This article revisits the evolution of intergenerational social mobility in Soviet and post-Soviet Russia. In particular, it looks at historical changes in the residential, educational and occupational mobility of Russians. The study contributes to the literature by extending the spectrum of institutional and historical contexts, in which the (in)equality of opportunity has been considered so far, re-examining existing evidence by using alternative datasets and a different methodology.
For an empirical investigation I utilize data from four representative cross-national surveys conducted in Russia in 1994, 2002, 2006 and 2013. Following the theoretical arguments developed in the comparative social mobility research and being informed by their empirical findings, I anticipated (1) a trend towards lesser openness in the late years of the Soviet era; (2) a temporary discontinuity of mobility patterns during the turbulent 1990s; and (3) the stagnation of social mobility in the more stable years of Russia’s post-Soviet history. However, my findings reveal no unambiguous trends suggested by previous research, moreover they contradict some of the earlier evidence. In particular, I found (1) steadily decreasing residential mobility both in absolute and relative terms (implying increasing closure of residential communities); (2) a weakening link between parental and child educational attainment in the post-Soviet era; and (3) the invariance of social fluidity in terms of occupational attainment both in the Soviet and post-Soviet periods. The paper concludes by highlighting some of the remaining questions and possible directions for future research.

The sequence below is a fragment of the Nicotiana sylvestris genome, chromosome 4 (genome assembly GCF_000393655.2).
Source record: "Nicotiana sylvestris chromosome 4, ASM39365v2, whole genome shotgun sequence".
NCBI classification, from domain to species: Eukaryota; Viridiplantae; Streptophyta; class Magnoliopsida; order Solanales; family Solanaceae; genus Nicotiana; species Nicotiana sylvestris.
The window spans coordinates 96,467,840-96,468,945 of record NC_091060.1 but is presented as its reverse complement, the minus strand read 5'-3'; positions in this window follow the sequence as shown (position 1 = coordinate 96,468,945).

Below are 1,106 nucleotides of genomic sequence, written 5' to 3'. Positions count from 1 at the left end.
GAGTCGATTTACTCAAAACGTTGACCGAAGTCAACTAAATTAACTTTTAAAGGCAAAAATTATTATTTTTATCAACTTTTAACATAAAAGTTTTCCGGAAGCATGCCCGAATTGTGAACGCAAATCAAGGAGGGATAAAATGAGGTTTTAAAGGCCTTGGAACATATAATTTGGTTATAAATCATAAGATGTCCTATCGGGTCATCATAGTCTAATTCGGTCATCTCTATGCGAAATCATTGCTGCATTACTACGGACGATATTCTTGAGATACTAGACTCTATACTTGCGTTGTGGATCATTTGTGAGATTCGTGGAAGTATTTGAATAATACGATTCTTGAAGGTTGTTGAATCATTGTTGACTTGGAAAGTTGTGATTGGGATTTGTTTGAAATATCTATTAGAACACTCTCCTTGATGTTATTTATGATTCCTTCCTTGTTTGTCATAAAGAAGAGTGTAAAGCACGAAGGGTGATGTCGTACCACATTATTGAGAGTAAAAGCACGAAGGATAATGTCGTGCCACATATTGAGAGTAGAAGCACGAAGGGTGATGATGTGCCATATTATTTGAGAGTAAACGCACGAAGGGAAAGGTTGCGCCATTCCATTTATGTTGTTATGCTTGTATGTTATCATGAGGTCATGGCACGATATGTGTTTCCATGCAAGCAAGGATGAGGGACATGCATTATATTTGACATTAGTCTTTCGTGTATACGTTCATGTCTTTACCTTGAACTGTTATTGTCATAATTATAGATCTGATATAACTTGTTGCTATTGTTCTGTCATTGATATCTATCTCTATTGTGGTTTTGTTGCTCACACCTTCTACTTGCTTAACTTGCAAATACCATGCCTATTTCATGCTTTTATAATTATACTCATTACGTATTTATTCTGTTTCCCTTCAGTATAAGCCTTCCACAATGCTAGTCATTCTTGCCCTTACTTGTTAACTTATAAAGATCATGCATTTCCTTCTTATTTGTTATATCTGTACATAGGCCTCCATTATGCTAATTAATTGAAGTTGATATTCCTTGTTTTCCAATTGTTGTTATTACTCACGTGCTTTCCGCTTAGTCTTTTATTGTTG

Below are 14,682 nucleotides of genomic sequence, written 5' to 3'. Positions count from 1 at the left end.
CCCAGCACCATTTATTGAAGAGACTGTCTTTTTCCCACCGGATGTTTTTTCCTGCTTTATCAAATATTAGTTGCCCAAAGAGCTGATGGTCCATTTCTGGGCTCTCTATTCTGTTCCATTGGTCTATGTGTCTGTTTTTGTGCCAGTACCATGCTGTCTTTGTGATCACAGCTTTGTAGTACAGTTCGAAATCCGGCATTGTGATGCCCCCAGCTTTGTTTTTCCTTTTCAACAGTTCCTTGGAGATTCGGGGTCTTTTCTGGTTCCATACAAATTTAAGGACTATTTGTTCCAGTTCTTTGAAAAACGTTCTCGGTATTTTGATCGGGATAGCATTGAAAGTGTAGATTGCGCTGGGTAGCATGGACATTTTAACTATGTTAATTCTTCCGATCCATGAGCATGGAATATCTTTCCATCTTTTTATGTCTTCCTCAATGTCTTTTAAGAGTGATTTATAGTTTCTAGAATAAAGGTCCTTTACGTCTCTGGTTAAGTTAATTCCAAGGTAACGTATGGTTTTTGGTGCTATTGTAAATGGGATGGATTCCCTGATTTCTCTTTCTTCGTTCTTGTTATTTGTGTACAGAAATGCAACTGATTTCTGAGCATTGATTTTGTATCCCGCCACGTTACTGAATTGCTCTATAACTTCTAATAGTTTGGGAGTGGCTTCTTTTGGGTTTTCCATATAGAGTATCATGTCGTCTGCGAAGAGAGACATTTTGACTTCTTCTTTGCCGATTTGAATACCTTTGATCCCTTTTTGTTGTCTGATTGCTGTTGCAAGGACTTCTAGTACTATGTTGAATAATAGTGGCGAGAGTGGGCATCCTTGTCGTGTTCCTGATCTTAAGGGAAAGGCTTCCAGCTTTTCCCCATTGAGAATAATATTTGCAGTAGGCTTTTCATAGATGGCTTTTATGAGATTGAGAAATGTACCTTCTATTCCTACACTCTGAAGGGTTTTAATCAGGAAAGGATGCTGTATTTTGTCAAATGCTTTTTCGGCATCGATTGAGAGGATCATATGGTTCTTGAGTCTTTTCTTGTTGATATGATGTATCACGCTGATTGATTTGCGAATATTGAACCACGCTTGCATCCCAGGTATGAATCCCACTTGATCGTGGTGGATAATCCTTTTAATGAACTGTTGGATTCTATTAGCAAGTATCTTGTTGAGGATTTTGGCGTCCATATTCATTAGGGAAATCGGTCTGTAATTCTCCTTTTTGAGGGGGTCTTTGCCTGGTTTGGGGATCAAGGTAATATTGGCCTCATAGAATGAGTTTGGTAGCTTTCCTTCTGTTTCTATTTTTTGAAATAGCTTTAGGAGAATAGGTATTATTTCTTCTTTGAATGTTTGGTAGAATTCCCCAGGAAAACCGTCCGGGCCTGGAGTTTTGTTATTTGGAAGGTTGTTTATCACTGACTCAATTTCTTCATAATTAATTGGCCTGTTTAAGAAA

Published here is the second part of the article. It begins with discussion of loglinear modeling, a technique which is used to analyze mobility tables and to explore the patterns of relative social mobility. In the rest of the article I discuss the empirical findings with regard to the three dimensions of social mobility outlined above. Finally I draw the conclusions, which generalize findings from both parts of the article.
This article is a review of studies from different disciplinary traditions on social justice carried out in post-Soviet Russia. It shows that the concept of social justice is interdisciplinary in nature and that it is considered from different positions within various disciplines: philosophy, political science, sociology, history, legal studies and social psychology. The main issues which are singled out in this analysis are the concept of justice as a regulator of social relations and the issues of social justice from the perspectives of the market economy, law, and inter-ethnic relations. The discussion focuses on the prospects of the philosophical, methodological and interdisciplinary foundations of various theoretical models of social justice, (including the limitations of the ones belonging to the Russian tradition). It also focuses on the issues of market context and reform specificity vs social justice as the basis for integration and harmony, and the challenge of designing new models of social policy. We highlight the temporal change in the character of the related debates—since the 2000s they have become more focused on solving the practical problems of social regulation and on a more dedicated search for conceptual approaches to their solution. Finally, two major dimensions of these studies are distinguished. The first considers social justice as the ideological basis of socio-political regulation, the second treats it as a practical tool of social policy. There is still a gap between them, but at the same time in several social domains (such as law, labour and international relations) there is a tendency towards reaching a rational compromise between them.